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Thread: Need some advice for dealing with a crappy shop

  1. #1
    Member still learning's Avatar
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    Need some advice for dealing with a crappy shop

    Back in November, I acquired a used 2006 TW200 from a Craigslist ad. It quit running a few days after I got it home. After troubleshooting it with the help of the knowledge available on this forum, I decided that I was stumped and needed professional help with it. I contacted a local independent shop to have a look at it. A long story and almost $500.00 dollars later it was repaired. The cam sprocket, collar, timing chain, and cam had to be replaced. The original cam sprocket had cracks through it in several places. They also changed the oil in it and adjusted the valves. Earlier today while riding it I hear an intermittent screeching sound like a car belt might make. The bike then proceeds to shut down when I pull in the clutch. It refuses to crank anymore. I checked on the site here and have seen similar versions of this happen to other people. I pulled the oil filter that the shop installed and it does not have the openings! I am not having good luck getting into this hobby of riding motorcycles. I have doubts about the shop owning up to this. I do not know the extent of the damage or how much it will cost me to fix this at this point. I kind of wonder if the little bike is worth it. Have any of you been in a similar predicament? If so, how did you handle it? Either way, thanks for any input.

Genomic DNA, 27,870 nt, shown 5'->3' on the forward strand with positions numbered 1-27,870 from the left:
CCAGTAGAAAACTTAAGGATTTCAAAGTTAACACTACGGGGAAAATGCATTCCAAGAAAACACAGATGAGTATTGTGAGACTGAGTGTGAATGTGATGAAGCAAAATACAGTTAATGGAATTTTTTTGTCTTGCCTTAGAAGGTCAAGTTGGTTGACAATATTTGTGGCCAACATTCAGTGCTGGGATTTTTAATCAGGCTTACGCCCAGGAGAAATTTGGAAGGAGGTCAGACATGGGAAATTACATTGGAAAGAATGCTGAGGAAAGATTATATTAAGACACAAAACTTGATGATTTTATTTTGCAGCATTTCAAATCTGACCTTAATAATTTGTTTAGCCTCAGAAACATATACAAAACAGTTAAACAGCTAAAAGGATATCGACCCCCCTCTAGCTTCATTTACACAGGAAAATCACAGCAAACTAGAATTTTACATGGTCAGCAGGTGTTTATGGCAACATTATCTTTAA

2. #2